Alberto Carvalho: LAUSD gets new superintendent from Miami

Written by Danielle Chiriguayo, produced by Angie Perrin

Miami-Dade County Public Schools Superintendent Alberto M. Carvalho speaks during a press conference at iPrep Academy in Miami, Florida on August 31, 2020. Photo credit: Daniel A. Varela/Miami Herald/TNS/ABACAPRESS.COM.

Alberto Carvalho was selected as LA Unified School District’s new superintendent today. He spent more than a decade as the head of Miami-Dade County Public Schools, the fourth largest school district in the nation. Still, LAUSD has almost twice the number of students. Carvalho is taking the job at a difficult time for LA public schools, as hundreds of employees were fired for failing to meet the vaccine mandate, and nearly 35,000 students have yet to receive their first dose.

Carvalho became Miami-Dade’s superintendent in 2008, says Los Angeles Times education reporter Howard Blume. He turned around the district and created stability, and even received an A letter grade for his district recently. 

He gained massive popularity during his tenure. And over the years, he’s also won awards such as the Broad Prize for Urban Education.

“He's a charismatic figure. There's a question of whether his strong personality will be the right fit for LA. But he wasn't always this sort of demigod of South Florida,” Blume explains. “He had to, at one point early in his career, overcome some difficult connections and make ties with Republicans and Democrats as well. So he does have political skills and it will be interesting to see how well he fits into this particular political climate.”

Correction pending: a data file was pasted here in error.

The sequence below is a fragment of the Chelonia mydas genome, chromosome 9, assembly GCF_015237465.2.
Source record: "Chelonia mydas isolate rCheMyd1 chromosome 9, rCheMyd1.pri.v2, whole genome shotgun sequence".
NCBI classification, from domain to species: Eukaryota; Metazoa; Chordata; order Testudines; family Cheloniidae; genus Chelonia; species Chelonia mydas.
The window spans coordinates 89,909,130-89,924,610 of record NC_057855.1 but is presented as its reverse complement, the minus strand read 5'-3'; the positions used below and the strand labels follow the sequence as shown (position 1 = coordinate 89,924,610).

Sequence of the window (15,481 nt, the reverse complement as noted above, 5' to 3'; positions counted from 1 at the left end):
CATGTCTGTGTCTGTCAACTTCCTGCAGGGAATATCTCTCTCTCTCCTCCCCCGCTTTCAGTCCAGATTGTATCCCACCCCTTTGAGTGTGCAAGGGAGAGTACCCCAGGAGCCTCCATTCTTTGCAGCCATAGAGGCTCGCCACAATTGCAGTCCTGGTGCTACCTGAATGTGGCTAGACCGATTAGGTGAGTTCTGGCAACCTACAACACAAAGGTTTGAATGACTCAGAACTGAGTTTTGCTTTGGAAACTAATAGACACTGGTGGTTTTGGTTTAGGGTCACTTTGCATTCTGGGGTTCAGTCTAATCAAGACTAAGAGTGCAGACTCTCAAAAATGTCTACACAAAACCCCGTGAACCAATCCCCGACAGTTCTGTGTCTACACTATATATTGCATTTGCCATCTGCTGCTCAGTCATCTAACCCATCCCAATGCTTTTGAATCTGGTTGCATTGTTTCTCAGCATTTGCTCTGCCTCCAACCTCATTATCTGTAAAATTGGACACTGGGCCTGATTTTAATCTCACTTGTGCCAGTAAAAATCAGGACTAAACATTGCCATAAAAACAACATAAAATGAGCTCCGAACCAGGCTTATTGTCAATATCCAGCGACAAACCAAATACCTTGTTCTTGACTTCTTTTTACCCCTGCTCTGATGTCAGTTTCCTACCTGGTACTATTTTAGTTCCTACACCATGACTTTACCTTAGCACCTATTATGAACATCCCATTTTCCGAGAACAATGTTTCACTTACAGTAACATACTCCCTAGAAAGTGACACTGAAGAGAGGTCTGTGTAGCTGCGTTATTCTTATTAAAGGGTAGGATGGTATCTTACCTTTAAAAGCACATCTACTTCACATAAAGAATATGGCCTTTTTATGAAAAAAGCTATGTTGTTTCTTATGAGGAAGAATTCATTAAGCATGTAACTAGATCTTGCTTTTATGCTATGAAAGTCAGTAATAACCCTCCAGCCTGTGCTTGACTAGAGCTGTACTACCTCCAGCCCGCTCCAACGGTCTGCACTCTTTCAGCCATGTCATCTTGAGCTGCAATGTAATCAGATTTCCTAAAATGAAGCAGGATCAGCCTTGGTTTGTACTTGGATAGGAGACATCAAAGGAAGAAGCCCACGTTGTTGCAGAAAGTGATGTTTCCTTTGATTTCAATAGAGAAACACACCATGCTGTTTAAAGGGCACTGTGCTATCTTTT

The needs at LAUSD

Due to LAUSD’s teacher shortage, none of the employees fired were teachers, although seven had teaching certificates, and the district may need them to teach remote courses to unvaccinated students, Blume says. 

Teachers who claimed religious exemptions were likely to get one too, he adds, and a total of 808 teachers got them. And it might be those educators who could start teaching with the district’s online, independent school for students. That’s because a large influx of students might not be able to come back to school in time for the January 10, 2022 vaccination deadline. 

“They're going to have to pull some teachers out of regular schools. They’re gonna have to redo schedules. It could be that some of these families will just say ‘sayonara’ to LA Unified and look for a schooling option elsewhere,” Blume says.  

It’s still unclear how many students will not be able to make the deadline, but Blume says that LAUSD is predicting there are many students who have been vaccinated and just haven’t uploaded their statuses yet. 

Credits

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